They found that there was a sizable difference in ice cloud formation at the low- and mid-levels (6500-20,000 feet) between summertime and winter…reports Asian Lite News.
A study by Japanese scientists has explained how marine aerosols contribute to ice cloud formation over the Southern Ocean at comparatively high temperature conditions – a finding, which, in turn, will help improve the accuracy of climate models.
Aerosols, or tiny particles suspended in the air upon which water vapour condenses at high altitudes, are a crucial factor to cloud formation, and understanding the contributions would help improve the accuracy of climate models, or digital simulations of the Earth’s climate system, calculating the interactions of various drivers of climate, such as land, sea, atmosphere, and humidity among others and forecast the future climate of the world.
Yet, simulating clouds, a key factor of the Earth’s climate system, has always been challenging. Their complex behaviour often leads climate modellers to misestimate cloud cover.
However, the climate scientist duo from Japan – Assistant Professor Kazutoshi Sato from Kitami Institute of Technology and Associate Professor Jun Inoue from the National Institute of Polar Research – have answered a few critical questions on cloud formation over Antarctica and the Southern Ocean in their research published in the journal ‘Geophysical Research Letters’.
“Ice clouds are normally formed under very cold conditions (under minus 38 degrees C), but we observed the formation of low-level (under 6,500 feet) ice-clouds at significantly higher temperatures,” said Dr Sato.
Breaking waves and squally winds disperse aerosols from the sea into the atmosphere. These particles then become the starting particles for a type of cloud called “ice clouds” and are hence called “ice-nucleating particles”. As the ice cover on the polar sea surface changes with temperature, the concentration and activity of the particles changes too, thereby influencing cloud formation.
There are large uncertainties in current numerical climate models because of overestimation in ice-cloud fractions, especially in atmospheric and oceanic circulation. Understanding the sources of INPs will go a long way towards mitigating this issue, Dr Sato said.
The scientists used data captured by the Cloud-Aerosol Lidar and Infrared Pathfinder Satellite Observation (CALIPSO) satellite and estimated the seasonal variation in the ice cloud fraction over Antarctica and the Southern Ocean. They also investigated the relationship between low-level ice clouds and sea surface conditions in summer and winter.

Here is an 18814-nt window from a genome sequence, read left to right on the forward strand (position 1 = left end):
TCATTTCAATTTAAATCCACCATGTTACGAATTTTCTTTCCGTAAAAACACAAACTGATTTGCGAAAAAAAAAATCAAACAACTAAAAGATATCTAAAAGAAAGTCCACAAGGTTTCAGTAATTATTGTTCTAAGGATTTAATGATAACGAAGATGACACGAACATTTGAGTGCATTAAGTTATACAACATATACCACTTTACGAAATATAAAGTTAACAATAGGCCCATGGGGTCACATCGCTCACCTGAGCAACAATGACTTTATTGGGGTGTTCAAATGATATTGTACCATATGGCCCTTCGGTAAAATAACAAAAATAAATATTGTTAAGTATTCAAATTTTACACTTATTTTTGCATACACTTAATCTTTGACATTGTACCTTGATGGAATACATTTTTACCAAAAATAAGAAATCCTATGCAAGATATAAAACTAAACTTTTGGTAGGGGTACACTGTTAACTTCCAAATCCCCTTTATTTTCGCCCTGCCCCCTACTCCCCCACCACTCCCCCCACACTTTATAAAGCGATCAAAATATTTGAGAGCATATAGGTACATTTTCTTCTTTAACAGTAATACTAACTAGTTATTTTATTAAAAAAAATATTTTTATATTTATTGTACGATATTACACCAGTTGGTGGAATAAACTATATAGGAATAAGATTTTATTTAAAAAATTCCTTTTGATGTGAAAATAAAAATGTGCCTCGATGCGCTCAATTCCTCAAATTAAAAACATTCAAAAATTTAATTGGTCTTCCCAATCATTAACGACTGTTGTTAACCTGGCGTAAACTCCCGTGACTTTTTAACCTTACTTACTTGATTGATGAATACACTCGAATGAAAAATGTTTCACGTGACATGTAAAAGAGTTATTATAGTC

As marine phytoplankton blooms are considered a source of bioaerosols, the scientists also used the satellite data to measure the concentration of chlorophyll on the sea surface to provide an indicator of phytoplankton abundance in the upper layers of the ocean. Finally, they re-analysed the existing data to understand precisely the extent of gas and particle exchange between the ocean and atmosphere, said a release from the Kitami Institute of Technology, Japan.
They found that there was a sizable difference in ice cloud formation at the low- and mid-levels (6500-20,000 feet) between summertime and winter. High fractions of low-level ice clouds were observed at comparatively high temperatures (above 7.5 degrees Celsius) over coastal Antarctic Sea ice areas in the summer. This increased ice cloud cover coincided with the highest estimated populations of phytoplankton. In winter, low-level ice clouds were observed at temperatures above 17.5 degrees C, a time during which substantial heat exchange took place from the ocean to the air near coastal areas.
Sato said: “Our findings suggest that marine aerosols emitted from the ocean contribute to low-level ice-cloud formation over the Southern Ocean even under higher temperatures.”
As ongoing climate change is causing rapid environmental changes, which are being felt acutely in the polar regions, Dr Sato highlighted the importance of their findings,
“Developing reliable global climate models are essential to improving our understanding and predictions of climate behaviour. By clarifying the relationship between ice clouds and marine aerosols, our study will help reduce the errors associated with cloud biases in a numerical climate model.”
“Improving the accuracy of climate models is the defining challenge of our time, but with findings like this to help us on our way, we are sure to succeed,” he said.